2019 Healthcare Facility Design Trend Predictions

Healthcare Design is an ever-evolving topic as systems must continuously adapt to meet complex regulations, reduce operating expenses, integrate emerging technologies, keep up with the quickly changing, consumer-driven landscape, and deliver world-class care to their communities. E4H Environments for Health Architecture, partners closely with health systems to develop an approach to these diverse challenges. The partners at E4H Environments for Health Architecture developed the following list of national design trends that will impact the healthcare design industry in 2019.

Designing for Resiliency
Healthcare facilities function 24/7 which requires them to be sustainably designed in order to maximize resources and reduce energy use/costs. With global warming’s effects quickly shifting the dynamics of our geography, the need for resiliency has made its way to the forefront of design discussions. How will the physical facility perform in the face of a natural or man-made disaster? What is the role of a hospital building to provide shelter and care to a community ravaged by a hurricane, flooding or wildfires? Can our buildings continue to function when all the municipal systems (water, power, sanitary services) around them are compromised?  What protects the safety of patients and staff when there’s an active shooter on the premises? These questions help us think beyond the standard disaster-preparedness drills to ensure the designs we develop thoughtfully address the needs of patients, staff, and their community in a time of unprecedented stress. New operational protocols require new plans, different physical barriers, and an innovative approach to the use of materials. Many E4H projects have been impacted by natural disasters such as Hurricane Sandy, this year’s Hurricane Michael in Florida, and the 7.0 Magnitude Earthquake in Alaska.

The Expanding Role of Genomics in Healthcare
Genomic research is impacting many fields of medical research and is emerging as a key disruptor in healthcare delivery and patient treatment. With rapid technological advances and decreasing costs associated with DNA sequencing, a more accessible diagnostic tool, genomic research has provided a new lens into difficult-to-diagnose and rare diseases. Additionally, Polymerase Chain Reaction (PCR), a mature molecular technology, is being refined through improved techniques, new assays, and much higher throughput capabilities than ever before. We are seeing more molecular testing being done in the clinical lab, with many hospitals creating entirely new Molecular Pathology departments. This genomic data is opening the doors to greater predictability of drug efficacy, an increase in personalized medicine and targeted therapies, resulting in improved patient outcomes. E4H Clients such as the Dana Farber Cancer Institute are at the frontier of translational medicine in healthcare.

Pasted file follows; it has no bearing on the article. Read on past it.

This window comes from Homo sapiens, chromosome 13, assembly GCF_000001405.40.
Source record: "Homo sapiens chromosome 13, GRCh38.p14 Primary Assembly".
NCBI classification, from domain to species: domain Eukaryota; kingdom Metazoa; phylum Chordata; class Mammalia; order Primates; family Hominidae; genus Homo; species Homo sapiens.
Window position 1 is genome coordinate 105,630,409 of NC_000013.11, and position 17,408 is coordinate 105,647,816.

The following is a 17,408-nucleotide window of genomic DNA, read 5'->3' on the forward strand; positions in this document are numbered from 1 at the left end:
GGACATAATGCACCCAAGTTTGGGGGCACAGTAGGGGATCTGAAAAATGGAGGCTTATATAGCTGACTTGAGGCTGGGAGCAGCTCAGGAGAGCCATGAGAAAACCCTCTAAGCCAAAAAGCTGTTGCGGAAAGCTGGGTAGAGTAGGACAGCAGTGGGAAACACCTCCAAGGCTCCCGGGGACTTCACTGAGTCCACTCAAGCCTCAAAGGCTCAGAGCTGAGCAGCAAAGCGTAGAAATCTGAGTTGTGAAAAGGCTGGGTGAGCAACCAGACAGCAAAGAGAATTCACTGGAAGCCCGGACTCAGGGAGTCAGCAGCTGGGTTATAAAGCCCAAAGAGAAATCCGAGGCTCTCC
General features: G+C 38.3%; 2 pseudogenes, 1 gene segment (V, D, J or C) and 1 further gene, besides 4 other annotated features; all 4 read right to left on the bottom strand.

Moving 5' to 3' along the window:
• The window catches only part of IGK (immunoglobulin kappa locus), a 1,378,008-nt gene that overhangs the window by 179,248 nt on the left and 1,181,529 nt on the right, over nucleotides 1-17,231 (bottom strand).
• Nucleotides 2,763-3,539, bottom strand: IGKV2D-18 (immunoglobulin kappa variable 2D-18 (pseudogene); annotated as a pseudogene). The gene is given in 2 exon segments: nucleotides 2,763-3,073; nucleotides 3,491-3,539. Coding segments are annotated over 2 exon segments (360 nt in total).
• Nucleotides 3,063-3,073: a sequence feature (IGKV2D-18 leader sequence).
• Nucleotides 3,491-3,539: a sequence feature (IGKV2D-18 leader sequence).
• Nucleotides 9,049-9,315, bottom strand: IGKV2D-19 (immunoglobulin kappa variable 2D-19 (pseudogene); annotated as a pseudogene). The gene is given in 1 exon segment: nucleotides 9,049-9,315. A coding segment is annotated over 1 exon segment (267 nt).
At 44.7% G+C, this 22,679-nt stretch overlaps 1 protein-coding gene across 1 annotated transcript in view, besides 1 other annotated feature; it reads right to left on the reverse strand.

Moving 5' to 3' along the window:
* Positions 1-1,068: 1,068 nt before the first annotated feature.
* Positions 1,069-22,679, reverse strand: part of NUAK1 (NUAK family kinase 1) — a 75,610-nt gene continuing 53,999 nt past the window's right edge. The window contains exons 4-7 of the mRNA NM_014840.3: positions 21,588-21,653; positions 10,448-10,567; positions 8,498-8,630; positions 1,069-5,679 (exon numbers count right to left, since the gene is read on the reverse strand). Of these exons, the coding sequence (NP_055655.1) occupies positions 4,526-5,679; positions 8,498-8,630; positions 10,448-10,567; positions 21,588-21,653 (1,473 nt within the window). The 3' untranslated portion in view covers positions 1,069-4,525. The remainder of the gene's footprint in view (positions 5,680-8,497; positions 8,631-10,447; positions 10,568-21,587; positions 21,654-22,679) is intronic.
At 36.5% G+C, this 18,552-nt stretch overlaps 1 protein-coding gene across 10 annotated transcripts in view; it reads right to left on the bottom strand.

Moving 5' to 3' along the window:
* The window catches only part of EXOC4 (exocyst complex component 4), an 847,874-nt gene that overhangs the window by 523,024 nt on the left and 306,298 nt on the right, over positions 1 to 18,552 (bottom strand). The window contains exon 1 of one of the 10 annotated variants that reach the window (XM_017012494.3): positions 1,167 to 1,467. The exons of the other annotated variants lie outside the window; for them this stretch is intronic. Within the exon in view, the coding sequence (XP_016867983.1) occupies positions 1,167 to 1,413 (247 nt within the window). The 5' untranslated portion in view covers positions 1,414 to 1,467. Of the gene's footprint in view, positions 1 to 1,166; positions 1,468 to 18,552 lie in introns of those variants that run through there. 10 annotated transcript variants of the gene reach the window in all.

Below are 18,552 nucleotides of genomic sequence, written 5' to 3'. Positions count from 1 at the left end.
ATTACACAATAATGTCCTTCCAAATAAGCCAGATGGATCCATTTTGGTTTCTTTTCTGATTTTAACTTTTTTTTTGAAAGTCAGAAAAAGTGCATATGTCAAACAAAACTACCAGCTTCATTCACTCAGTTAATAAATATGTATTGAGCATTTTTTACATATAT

AI and Virtual Healthcare
Healthcare delivery has spent the last decades working to transform a process that is heavily dependent on data, and make it work smarter. Hospitals and health systems have been working hard to convert and optimize their databases to improve patient care and streamline processes. Artificial Intelligence is now poised to become the next evolution of healthcare data management, analysis and prediction.

The ability of AI to analyze data and predict outcomes and trends will have impacts not only in the clinical fields, but also operational and the physical environments. AI has already begun to demonstrate its ability to assist clinicians with diagnosis and prevention of medical errors. As this technology matures, it will have a profound impact both on care delivered at healthcare sites and in the virtual realm allowing for more informed diagnosis, smarter monitoring and alerts, and outcome predictions based on patient specific data. As facilities incorporate AI into their operations, it will allow them to look at the effect of the environment on patient, staff, and materials movements. Which will provide them with the opportunity to refine their operations through scheduling to enhance throughput and eliminate waste. This insight will help better inform changes to the physical environment to better suit their needs based on the data that they are able to extract about the flow of material and people within their walls.

AI will provide facilities with the ability to better predict their needs for supplies and deliveries such as medical supplies, food, linens, pharmaceuticals and energy based on patient scheduling.  This will help facilities further reduce the costly footprint of onsite storage through better managed just-in-time deliveries.

Due to the growing need for patient data and medical records to be shared across a network of healthcare entities, blockchain integrations systems have seen a push in digital health as well. Blockchain has the potential to revolutionize healthcare by allowing the sharing and analysis of critical patient data in real time to improve quality of care. Blockchain also increases the ease of information sharing between healthcare providers and patient, thus making data much more secure which allows facilities to better manage their inter administration and IT workflows. It is vital for healthcare systems to become aware of the increased efficiency new technologies can quickly implement, for not only healthcare providers but for all end users alike.

Post-Surgery Accommodations
Health systems are constantly looking for ways to decrease operating expenses. One popular method is to alleviate the real estate footprint. This can be accomplished by moving administrative staff and outpatient services to off campus locations. A newer, growing trend is to move recovering patients off site to a nearby location where transportation is provided to and from the hospital if need be. This model is a convenient option for the patient, caregiver and provider. This allows for the patient and their family to have a sense of privacy, improving the patient experience as well as the rate of recovery.